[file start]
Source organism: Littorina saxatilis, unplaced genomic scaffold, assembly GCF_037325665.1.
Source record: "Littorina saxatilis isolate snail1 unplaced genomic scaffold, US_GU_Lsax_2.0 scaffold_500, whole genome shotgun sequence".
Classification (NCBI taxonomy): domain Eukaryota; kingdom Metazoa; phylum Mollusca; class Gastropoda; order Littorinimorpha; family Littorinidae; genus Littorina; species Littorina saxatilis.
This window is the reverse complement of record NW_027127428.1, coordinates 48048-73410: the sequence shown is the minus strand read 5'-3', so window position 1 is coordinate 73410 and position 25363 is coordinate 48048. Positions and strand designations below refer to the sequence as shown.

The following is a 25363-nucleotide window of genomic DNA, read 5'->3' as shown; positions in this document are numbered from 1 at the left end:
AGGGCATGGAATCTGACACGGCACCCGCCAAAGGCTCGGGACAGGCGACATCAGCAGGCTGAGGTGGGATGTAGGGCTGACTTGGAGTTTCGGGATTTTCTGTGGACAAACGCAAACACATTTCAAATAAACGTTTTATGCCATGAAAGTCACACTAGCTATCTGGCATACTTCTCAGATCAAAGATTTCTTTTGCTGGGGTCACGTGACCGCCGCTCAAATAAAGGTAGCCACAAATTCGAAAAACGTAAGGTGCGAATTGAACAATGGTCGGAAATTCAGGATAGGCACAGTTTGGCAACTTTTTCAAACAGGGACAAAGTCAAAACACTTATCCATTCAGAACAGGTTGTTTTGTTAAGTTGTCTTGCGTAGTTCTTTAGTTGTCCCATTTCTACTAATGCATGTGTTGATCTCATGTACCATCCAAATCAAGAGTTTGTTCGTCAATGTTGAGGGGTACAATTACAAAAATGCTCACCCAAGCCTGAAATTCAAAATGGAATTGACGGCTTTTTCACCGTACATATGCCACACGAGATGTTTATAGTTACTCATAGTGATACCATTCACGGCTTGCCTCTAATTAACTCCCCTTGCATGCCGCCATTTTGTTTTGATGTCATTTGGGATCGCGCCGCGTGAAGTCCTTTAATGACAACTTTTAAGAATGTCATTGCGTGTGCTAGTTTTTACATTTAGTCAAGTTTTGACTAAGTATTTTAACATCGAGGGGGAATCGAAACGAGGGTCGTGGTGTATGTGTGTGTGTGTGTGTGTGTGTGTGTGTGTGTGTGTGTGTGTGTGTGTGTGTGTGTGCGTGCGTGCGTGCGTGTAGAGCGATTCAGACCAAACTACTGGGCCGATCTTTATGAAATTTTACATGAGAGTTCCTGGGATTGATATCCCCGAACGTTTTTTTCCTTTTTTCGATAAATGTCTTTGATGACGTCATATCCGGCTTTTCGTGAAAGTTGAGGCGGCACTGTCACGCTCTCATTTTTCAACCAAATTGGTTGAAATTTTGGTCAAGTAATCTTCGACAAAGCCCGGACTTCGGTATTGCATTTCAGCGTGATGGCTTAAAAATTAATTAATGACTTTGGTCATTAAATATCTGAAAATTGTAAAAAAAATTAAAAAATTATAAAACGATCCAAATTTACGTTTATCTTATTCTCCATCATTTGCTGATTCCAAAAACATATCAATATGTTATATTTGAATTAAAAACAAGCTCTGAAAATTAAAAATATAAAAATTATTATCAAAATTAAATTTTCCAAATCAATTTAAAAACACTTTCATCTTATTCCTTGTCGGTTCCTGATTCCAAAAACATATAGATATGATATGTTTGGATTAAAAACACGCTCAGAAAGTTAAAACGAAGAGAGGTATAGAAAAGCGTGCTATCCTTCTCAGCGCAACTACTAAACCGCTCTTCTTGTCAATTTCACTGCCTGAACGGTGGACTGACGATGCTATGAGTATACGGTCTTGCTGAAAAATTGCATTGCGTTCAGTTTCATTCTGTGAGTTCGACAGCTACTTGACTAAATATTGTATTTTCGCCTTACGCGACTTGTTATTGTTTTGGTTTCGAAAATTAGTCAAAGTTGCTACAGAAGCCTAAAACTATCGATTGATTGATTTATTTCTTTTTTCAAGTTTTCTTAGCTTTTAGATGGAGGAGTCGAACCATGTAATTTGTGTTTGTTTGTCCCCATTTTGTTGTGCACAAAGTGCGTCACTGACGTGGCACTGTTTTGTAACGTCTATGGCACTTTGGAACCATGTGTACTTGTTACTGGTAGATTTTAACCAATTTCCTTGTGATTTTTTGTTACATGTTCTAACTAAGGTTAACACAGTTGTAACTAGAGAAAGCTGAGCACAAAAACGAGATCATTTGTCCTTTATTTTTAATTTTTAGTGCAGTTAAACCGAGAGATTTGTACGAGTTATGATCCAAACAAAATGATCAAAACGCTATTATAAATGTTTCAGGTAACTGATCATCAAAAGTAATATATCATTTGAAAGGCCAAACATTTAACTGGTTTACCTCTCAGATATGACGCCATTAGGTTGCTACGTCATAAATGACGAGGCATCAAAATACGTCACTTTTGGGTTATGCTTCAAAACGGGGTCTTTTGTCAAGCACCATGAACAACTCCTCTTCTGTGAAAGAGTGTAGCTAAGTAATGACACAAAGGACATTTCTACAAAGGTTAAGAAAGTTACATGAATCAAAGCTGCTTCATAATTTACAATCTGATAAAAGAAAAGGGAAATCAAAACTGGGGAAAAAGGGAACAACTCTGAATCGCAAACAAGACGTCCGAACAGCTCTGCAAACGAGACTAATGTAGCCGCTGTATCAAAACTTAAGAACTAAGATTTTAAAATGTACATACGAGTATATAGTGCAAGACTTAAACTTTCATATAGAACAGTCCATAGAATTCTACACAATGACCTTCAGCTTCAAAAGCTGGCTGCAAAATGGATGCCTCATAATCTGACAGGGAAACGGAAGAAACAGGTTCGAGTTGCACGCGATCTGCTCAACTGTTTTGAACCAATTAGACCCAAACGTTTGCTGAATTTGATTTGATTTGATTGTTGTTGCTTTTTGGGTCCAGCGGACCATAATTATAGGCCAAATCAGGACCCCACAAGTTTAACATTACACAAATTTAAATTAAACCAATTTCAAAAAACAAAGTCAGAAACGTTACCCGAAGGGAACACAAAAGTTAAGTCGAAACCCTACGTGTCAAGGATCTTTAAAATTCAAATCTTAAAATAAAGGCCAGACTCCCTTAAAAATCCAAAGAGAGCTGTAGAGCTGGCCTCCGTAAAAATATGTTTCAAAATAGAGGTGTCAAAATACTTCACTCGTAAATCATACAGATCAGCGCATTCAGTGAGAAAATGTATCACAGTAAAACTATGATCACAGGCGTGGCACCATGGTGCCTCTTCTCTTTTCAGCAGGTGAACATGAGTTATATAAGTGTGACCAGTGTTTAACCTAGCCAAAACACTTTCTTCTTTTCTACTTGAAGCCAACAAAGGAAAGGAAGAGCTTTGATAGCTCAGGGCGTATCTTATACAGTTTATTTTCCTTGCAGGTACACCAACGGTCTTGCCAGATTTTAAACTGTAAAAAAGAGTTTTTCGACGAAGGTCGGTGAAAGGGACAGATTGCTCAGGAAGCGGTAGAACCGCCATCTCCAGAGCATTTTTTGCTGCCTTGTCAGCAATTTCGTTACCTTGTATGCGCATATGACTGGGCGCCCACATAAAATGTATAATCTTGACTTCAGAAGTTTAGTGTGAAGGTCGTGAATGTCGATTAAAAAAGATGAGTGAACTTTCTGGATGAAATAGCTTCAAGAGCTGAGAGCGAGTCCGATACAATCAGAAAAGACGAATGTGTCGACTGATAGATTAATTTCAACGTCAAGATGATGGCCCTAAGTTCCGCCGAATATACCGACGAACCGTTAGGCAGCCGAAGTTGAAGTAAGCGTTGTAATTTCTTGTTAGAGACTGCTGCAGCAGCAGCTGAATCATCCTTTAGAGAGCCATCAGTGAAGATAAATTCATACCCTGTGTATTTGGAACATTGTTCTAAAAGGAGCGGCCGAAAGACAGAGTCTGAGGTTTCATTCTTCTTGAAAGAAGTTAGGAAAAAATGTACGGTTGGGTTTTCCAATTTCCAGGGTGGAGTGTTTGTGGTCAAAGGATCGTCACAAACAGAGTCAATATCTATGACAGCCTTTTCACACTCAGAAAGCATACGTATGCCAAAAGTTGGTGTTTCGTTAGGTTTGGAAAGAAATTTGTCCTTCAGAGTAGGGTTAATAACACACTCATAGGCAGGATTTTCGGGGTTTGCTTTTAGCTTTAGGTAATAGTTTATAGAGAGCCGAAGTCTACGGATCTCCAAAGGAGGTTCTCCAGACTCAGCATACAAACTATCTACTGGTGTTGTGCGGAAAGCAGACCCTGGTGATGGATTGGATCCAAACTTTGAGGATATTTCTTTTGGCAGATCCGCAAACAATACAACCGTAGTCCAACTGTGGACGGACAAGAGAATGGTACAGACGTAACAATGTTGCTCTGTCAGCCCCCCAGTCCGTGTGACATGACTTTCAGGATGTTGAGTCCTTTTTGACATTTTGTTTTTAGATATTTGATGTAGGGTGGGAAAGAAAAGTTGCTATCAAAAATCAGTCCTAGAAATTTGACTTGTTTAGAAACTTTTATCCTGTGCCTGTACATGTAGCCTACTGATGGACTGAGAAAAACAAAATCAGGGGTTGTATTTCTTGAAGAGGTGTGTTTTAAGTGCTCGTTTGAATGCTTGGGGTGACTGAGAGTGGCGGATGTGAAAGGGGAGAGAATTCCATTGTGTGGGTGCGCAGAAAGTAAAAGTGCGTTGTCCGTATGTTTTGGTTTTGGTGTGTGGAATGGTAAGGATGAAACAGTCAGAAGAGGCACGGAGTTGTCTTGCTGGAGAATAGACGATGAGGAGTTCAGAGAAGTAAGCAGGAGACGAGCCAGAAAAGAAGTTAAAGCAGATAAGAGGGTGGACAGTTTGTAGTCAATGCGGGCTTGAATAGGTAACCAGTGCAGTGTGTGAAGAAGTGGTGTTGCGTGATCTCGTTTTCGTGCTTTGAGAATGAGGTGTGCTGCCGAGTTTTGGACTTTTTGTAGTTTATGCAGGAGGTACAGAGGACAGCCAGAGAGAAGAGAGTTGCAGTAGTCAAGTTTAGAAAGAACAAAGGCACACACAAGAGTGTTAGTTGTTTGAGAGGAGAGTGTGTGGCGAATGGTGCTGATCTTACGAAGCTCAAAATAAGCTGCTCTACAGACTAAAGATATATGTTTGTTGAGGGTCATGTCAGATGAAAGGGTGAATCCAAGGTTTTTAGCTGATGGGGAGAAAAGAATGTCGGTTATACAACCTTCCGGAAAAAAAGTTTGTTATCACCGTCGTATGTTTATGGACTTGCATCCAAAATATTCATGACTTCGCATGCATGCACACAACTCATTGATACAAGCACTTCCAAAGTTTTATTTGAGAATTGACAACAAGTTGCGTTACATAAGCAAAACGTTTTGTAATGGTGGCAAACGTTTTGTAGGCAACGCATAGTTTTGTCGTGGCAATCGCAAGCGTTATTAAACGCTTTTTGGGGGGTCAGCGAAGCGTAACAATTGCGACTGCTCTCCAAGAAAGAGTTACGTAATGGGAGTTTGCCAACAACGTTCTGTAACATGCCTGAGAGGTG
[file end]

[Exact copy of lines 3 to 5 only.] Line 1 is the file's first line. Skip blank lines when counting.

Classification (NCBI taxonomy): domain Eukaryota; kingdom Metazoa; phylum Mollusca; class Gastropoda; order Littorinimorpha; family Littorinidae; genus Littorina; species Littorina saxatilis.
This window is the reverse complement of record NW_027127428.1, coordinates 48048-73410: the sequence shown is the minus strand read 5'-3', so window position 1 is coordinate 73410 and position 25363 is coordinate 48048. Positions and strand designations below refer to the sequence as shown.

The following is a 25363-nucleotide window of genomic DNA, read 5'->3' as shown; positions in this document are numbered from 1 at the left end: